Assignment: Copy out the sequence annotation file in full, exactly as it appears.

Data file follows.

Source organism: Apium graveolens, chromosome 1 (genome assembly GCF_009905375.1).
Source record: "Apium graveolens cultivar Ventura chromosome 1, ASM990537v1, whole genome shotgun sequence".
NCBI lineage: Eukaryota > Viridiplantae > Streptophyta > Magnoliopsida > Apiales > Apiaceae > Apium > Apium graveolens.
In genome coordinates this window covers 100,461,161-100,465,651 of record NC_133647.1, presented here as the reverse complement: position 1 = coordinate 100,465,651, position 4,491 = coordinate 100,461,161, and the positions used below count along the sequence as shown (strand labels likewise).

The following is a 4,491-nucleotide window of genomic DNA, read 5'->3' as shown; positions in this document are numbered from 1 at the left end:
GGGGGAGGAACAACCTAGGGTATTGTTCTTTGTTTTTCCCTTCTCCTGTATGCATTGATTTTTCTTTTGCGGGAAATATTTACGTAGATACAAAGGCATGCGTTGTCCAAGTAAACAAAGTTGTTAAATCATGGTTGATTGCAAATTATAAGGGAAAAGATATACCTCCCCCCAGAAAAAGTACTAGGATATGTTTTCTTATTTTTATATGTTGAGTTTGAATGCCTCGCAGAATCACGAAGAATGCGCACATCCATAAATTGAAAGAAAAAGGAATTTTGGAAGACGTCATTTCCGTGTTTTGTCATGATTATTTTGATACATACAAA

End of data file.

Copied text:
Source organism: Apium graveolens, chromosome 1 (genome assembly GCF_009905375.1).
Source record: "Apium graveolens cultivar Ventura chromosome 1, ASM990537v1, whole genome shotgun sequence".
NCBI lineage: Eukaryota > Viridiplantae > Streptophyta > Magnoliopsida > Apiales > Apiaceae > Apium > Apium graveolens.
In genome coordinates this window covers 100,461,161-100,465,651 of record NC_133647.1, presented here as the reverse complement: position 1 = coordinate 100,465,651, position 4,491 = coordinate 100,461,161, and the positions used below count along the sequence as shown (strand labels likewise).

The following is a 4,491-nucleotide window of genomic DNA, read 5'->3' as shown; positions in this document are numbered from 1 at the left end:
GGGGGAGGAACAACCTAGGGTATTGTTCTTTGTTTTTCCCTTCTCCTGTATGCATTGATTTTTCTTTTGCGGGAAATATTTACGTAGATACAAAGGCATGCGTTGTCCAAGTAAACAAAGTTGTTAAATCATGGTTGATTGCAAATTATAAGGGAAAAGATATACCTCCCCCCAGAAAAAGTACTAGGATATGTTTTCTTATTTTTATATGTTGAGTTTGAATGCCTCGCAGAATCACGAAGAATGCGCACATCCATAAATTGAAAGAAAAAGGAATTTTGGAAGACGTCATTTCCGTGTTTTGTCATGATTATTTTGATACATACAAA